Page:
Pol takes action after asbestos stalls controversial Gravesend waste transfer station construction

One local politician has already penned a letter to the governor in response to the discovery of asbestos at the controversial South Brooklyn Marine Transfer Station that has since put the long-protested project on hold.

As this paper previously reported, work on the controversial transfer station – a project that has been protested time and time again both before and after its groundbreaking – has been put on pause after workers at the site removing an underground concrete duct bank unearthed what has since been confirmed to be non-friable asbestos containing material (ACM) earlier this month.

“We sent out a letter to the governor in which we’re basically demanding that, until [the Department of Sanitation (DSNY) and the Department of Design and Construction (DDC)] fulfill all the requirements, including supplying the certification that the facility was properly closed and that all of the contaminants were safely discarded, that there should be no work done,” said Assemblymember Bill Colton, who penned the letter. “That all construction be halted until they find that the incinerator was safely closed.”

The letter was co-signed by co-chairs of Colton’s Anti-Waste Station Task Force Democratic District Leaders Nancy Tong and Charles Ragusa. Copies were sent to Mayor Bill de Blasio, DSNY Commissioner Kathryn Garcia and New York State Department of Environmental Conservation Region 2 Director Steven Zahn.

The construction of the waste transfer station, which community leaders and residents have vocally opposed but which the city insists is an integral part of its overall solid waste management plan in which each borough is supposed to handle its own trash stream, requires dredging at the problematic site – once home to the former long-loathed Bensonhurst incinerator, that was found to be operating without a permit from the 1950s through the 1980s, and which left behind it a variety of toxic substances in the water, along with unexploded World War II munitions at the bottom of Gravesend Bay.

The public was first informed of the discovery of ACM – made March 1 and confirmed by lab testing on March 2 – by Community Board 11 District Manager Marnee Elias-Pavia at the board’s March meeting.

“The area will remain secure and undisturbed until a licensed asbestos abatement subcontractor can remove the concrete duct bank in accordance with the approved asbestos removal plan,” she told attendees, stressing also that, prior to implementing the removal plan, notification will be given to both the board’s office and to the affected businesses adjacent to the site as to when the work to remove it will take place, and just what will be done to extract it safely.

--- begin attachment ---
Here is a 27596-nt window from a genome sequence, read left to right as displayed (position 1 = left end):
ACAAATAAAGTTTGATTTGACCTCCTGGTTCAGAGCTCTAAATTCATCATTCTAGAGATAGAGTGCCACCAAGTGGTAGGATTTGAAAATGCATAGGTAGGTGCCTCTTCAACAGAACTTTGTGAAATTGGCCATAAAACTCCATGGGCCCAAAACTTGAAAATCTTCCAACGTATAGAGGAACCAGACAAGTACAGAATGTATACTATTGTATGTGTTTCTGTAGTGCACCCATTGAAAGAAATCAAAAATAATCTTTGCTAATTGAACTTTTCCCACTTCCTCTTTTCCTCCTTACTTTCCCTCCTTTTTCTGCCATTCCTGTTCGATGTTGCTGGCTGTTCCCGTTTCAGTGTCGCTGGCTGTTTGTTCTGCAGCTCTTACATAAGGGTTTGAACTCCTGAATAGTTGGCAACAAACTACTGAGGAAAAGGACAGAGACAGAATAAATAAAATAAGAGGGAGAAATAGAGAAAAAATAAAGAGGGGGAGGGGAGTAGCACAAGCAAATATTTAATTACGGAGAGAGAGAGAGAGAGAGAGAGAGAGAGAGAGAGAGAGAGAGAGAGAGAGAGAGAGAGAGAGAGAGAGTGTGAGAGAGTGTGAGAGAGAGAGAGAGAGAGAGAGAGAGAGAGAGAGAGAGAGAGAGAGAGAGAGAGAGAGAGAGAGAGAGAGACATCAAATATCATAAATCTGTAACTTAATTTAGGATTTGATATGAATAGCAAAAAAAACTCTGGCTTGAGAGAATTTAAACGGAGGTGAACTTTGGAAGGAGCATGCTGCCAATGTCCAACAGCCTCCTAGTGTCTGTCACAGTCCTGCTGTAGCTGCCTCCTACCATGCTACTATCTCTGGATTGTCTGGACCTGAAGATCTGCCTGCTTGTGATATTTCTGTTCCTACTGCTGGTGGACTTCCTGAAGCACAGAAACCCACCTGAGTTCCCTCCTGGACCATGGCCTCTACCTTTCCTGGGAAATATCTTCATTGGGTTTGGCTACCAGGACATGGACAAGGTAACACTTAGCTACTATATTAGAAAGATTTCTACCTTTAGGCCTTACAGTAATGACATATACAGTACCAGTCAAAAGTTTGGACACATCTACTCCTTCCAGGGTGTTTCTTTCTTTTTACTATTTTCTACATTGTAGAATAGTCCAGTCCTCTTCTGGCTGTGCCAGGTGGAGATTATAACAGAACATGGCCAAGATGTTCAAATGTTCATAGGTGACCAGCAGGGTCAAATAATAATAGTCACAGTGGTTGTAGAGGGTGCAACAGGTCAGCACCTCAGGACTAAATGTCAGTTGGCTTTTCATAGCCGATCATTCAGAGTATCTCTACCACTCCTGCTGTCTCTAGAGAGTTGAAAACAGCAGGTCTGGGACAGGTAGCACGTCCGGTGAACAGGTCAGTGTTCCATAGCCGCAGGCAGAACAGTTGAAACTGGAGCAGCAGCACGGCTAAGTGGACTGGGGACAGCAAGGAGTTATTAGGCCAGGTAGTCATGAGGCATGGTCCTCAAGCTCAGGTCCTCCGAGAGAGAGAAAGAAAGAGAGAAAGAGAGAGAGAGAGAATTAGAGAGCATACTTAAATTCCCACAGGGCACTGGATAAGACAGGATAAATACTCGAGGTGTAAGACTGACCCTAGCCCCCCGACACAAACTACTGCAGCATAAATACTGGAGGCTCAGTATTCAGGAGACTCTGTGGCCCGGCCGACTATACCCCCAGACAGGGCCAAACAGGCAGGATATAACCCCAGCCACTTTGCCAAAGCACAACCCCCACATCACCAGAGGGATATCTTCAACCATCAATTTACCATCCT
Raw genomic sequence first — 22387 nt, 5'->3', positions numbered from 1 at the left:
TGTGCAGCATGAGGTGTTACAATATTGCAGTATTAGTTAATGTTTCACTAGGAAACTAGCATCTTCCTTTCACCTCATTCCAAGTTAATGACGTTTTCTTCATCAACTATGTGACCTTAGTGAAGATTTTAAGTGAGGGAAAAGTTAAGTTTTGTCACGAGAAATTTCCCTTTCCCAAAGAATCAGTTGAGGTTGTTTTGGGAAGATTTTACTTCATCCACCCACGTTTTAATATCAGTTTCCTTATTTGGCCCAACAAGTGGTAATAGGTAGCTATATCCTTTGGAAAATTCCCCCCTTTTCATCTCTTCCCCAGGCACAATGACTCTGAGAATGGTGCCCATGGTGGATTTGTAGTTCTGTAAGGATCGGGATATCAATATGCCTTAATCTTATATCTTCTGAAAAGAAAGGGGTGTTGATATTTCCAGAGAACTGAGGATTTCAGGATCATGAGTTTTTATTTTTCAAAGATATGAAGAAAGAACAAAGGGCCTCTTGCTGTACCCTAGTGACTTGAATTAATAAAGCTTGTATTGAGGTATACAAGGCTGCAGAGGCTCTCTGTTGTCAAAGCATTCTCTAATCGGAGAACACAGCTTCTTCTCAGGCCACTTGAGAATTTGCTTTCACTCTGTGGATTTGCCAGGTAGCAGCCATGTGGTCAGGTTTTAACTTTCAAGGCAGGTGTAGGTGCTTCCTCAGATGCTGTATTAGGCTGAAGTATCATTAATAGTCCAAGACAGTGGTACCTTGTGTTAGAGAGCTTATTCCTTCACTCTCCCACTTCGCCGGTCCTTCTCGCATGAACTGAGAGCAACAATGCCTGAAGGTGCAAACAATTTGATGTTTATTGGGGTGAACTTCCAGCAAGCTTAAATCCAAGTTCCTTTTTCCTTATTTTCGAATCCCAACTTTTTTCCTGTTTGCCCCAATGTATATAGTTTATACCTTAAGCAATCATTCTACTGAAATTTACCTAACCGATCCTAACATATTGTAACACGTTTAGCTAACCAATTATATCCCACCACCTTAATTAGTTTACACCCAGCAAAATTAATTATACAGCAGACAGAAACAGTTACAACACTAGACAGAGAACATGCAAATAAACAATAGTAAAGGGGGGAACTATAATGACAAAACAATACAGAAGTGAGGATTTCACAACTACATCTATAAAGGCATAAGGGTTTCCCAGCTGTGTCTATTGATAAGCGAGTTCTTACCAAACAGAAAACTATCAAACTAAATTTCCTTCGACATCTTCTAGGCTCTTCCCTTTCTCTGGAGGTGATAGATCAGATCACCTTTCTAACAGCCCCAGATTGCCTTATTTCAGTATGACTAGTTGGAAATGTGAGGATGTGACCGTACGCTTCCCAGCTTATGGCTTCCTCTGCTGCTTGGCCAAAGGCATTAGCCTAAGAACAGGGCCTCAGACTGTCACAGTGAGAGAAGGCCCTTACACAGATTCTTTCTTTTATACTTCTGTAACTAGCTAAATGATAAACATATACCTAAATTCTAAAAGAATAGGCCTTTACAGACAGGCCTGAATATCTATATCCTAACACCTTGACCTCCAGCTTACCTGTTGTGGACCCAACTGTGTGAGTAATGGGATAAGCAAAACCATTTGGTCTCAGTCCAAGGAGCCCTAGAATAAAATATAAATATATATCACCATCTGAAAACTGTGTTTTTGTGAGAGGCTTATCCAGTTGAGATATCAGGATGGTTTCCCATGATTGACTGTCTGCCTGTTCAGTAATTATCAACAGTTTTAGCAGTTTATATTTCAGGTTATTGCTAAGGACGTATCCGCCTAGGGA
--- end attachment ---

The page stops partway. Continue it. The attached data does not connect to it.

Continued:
Still, local politicians have contended that it’s too little, too late, and that the parties involved need to put their money – or, to be specific, their paperwork – where their mouths are.

“Over and over again, the city keeps shortcutting things,” Colton told this paper, stressing that, above all else, the city has refused to present the proper documentation that ensures that the former incinerator was properly closed and cleaned out. “They ask us to trust them and, when we don’t trust what they say, we’re proven right. Enough is enough.

“We said we didn’t think [the contaminants] were properly removed from the site,” he went on. “We asked them to produce the proper certificates, and they said they couldn’t find them, but that everything was going to be fine.”

Councilmember Mark Treyger – another politician strongly opposed to the project – agreed that everything is far from fine.

“I am deeply concerned but I am not shocked by this finding,” he told this paper. “Assemblymember Colton and his Anti Waste Station Task Force have been warning city officials for years that there’s very bad stuff, not just in the ground water of Gravesend Bay, but at the site of the former incinerator where now they’re constructing this waste transfer station.

“I remember during many of the public hearings, [city agencies] said, ‘Don’t worry, there’s nothing too bad down there.’ Well, look at the track record so far.”

When asked for an update on the current status of either the site or its stop work order, a spokesperson for DDC, which is handling the project for DSNY, told this paper that the agency is “still working to select a licensed asbestos abatement subcontractor so that [it] can implement the removal plan,” promising to work closely with both DSNY and the community moving forward.

According to DSNY, the station’s construction is anticipated to be completed by the end of this year and is slated to be operational by spring, 2018.

With more questions than there are answers, both Colton and Treyger have vowed to take whatever steps necessary to ensure their constituents’ safety and see that work on this site comes to an end until the city can back its claims that all is fine and dandy.

“We thought that now, especially when the Environmental Protection Agency might not be as efficient as it’s been in previous years, that the governor might want to step up to the plate,” said Colton. “We need the city to step up to the plate.”

Updated, 3/23, to include a response from DDC.

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